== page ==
Written as a combined Christmas and birthday gift for Wagner’s wife Cosima, Wagner’s original title was “Tribschener Idyll, with Fidi’s Birdsong and Orange Sunrise, as a Symphonic Birthday Greeting from Richard to Cosima.” (Tribschen was the Wagner’s home on Lake Lucerne in Switzerland; Fidi was the nickname of their 18-month-old son Siegfried). Wagner surprised Cosima with the Idyll, going to great lengths to keep his rehearsals secret. At dawn on December 25, 1870, Cosima awakened to a small ensemble of 13 musicians playing on the stairs and landing outside her bedroom.
The Idyll, a musical love poem, is tender and intimate, full of private references known only to Wagner and Cosima. Cosima’s reaction to it was so profound she could not articulate it. In her diary, she wrote:
“I can tell you nothing about this day, my children, nothing about my feelings, nothing about my mood, nothing, nothing. I shall merely inform you, plainly and simply, of what took place. A sound awoke me which grew ever stronger; I knew I was no longer dreaming, there was music, and what music! When it had died away, R. came into my room with the five children and gave me the score of his ‘Symphonic Birthday Greeting’ – I was in tears, so was everybody in the house. R. had placed his orchestra on the staircase, and thus our Tribschen is consecrated for all time.”
Most of the Idyll’s themes are found in the opera Siegfried. The first melody comes from Act III, but it actually originated in a string quartet Wagner wrote for Cosima six years earlier. Similarly, the German folk lullaby “Schlaf’, Kindchen, schlafe,” played by solo oboe, was assumed to refer to the Wagners’ baby Siegfried. However, Newman discovered it was actually linked to the Wagners’ older daughter Eva. These and other musical references, whose meaning remained unknown to the outside world for many years, reveal the Idyll’s personal significance to both Wagner and Cosima.
Composer: born August 15, 1890, Paris; died February 5, 1962, Paris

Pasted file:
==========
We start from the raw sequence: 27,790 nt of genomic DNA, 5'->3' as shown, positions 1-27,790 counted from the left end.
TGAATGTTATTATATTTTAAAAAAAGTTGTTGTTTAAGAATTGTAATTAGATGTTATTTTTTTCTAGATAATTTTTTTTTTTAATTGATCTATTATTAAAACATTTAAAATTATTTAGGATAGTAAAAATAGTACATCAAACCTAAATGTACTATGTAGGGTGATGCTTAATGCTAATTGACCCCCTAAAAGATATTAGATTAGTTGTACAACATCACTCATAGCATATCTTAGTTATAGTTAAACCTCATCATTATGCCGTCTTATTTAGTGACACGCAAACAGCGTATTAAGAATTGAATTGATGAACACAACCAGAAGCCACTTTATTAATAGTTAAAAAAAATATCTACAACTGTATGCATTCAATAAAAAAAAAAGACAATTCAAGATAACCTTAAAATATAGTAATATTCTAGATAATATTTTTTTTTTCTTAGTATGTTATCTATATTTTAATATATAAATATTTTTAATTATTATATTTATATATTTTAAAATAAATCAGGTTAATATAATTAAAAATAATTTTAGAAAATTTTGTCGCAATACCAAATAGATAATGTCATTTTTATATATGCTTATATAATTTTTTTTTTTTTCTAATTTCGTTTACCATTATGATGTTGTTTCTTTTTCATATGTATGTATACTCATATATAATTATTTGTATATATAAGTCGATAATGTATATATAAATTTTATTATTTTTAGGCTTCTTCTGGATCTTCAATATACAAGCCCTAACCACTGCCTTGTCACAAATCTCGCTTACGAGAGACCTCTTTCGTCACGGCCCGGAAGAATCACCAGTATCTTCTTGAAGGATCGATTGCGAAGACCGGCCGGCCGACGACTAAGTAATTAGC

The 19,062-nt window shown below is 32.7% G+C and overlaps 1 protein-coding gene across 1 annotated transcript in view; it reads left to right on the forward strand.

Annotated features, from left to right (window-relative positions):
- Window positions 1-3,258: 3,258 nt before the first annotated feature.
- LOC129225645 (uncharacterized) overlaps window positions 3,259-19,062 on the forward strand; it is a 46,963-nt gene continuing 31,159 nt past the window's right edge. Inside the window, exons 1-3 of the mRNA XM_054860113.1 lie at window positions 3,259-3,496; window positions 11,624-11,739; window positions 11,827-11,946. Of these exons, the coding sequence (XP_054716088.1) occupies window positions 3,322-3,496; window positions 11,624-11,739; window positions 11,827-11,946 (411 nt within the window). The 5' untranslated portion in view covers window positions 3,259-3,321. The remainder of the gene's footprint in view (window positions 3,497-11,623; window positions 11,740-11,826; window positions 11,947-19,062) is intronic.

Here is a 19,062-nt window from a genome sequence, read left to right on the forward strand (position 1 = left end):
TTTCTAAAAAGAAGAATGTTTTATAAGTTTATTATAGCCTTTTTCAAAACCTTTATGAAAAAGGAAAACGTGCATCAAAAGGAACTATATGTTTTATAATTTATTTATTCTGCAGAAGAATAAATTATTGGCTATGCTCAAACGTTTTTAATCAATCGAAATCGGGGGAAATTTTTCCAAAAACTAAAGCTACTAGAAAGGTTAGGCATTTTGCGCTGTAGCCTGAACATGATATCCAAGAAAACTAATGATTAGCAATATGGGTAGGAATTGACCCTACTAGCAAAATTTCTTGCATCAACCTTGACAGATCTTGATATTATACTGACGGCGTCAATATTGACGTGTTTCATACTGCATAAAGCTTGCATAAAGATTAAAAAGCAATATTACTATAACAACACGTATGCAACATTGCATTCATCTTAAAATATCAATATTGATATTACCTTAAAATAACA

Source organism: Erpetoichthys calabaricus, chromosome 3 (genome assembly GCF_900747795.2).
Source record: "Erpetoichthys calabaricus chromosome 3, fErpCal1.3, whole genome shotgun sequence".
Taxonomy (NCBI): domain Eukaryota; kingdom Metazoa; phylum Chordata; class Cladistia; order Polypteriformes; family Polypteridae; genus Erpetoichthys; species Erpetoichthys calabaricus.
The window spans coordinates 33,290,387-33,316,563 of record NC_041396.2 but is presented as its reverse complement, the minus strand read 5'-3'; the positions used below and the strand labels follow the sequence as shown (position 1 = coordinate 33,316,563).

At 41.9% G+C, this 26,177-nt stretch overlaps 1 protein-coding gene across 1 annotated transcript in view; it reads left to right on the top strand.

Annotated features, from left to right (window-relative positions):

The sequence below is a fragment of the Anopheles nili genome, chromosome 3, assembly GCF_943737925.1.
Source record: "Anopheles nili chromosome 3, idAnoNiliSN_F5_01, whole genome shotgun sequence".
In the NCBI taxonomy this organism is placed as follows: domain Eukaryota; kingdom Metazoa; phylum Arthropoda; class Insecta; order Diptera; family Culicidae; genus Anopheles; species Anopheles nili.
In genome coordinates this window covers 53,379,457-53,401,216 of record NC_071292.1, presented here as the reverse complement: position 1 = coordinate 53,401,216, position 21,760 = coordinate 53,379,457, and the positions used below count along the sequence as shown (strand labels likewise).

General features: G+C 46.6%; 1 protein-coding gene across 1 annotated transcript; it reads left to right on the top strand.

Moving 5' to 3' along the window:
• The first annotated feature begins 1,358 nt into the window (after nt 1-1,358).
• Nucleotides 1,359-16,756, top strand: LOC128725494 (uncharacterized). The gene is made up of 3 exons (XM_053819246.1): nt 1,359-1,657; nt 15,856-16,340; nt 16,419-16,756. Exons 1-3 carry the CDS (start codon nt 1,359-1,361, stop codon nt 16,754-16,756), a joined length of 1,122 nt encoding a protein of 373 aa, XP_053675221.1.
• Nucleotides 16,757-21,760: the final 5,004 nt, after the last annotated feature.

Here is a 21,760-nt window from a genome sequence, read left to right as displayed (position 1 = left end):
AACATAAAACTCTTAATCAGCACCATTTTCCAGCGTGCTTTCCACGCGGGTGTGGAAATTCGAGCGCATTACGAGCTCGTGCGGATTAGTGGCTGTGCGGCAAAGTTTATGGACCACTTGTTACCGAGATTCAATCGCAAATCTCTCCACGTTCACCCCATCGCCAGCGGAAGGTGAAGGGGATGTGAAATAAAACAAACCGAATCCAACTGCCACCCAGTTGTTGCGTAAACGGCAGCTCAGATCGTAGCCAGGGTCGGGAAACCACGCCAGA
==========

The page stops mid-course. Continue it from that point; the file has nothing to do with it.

Work composed: 1929-30
World premiere: November 30, 1930, at the Odéon in Paris
Instrumentation: flute, clarinet, bassoon, horn, trumpet, trombone, bass drum, cymbals, snare drum, tam-tam, tambourine, whistle, wood block, piano, celesta, and strings
Estimated duration: 16 minutes
“I want to be free – independent of the prejudices which arbitrarily divide the defenders of a certain tradition and the partisans of a certain avant-garde.” – Jacques Ibert
At age 29, after interrupting his musical studies to serve in World War I, Jacques Ibert won his nation’s highest compositional honor, the Prix de Rome. Before the war, while at the Paris Conservatoire, Ibert initially studied both drama and music before he chose to focus exclusively on composition. As a result, Ibert maintained a lifelong interest in drama and dance; in addition to his purely instrumental music, he wrote seven operas, five ballets, more than a dozen film scores, and a wide variety of music for the theatre.
In 1929, Ibert composed incidental music for the Paris production of Eugéne Labiche’s 1851 comedy, Un chapeau de paille d’Italie (The Italian Straw Hat). A year later, Ibert reworked the music into one of his most popular compositions, the Divertissement for orchestra. The score is a cleverly constructed pastiche of popular tunes of the day, jazzy riffs, and Viennese waltzes. In the Cortège, Ibert quotes the “Wedding March” from Mendelssohn’s A Midsummer Night’s Dream, while the Finale features a riotous can-can punctuated by blasts from a police whistle. The mischievous quality of the music perfectly captures the essence of the play’s ridiculously convoluted plot, which revolves, not surprisingly, around a lost straw hat.
© 2019 Elizabeth Schwartz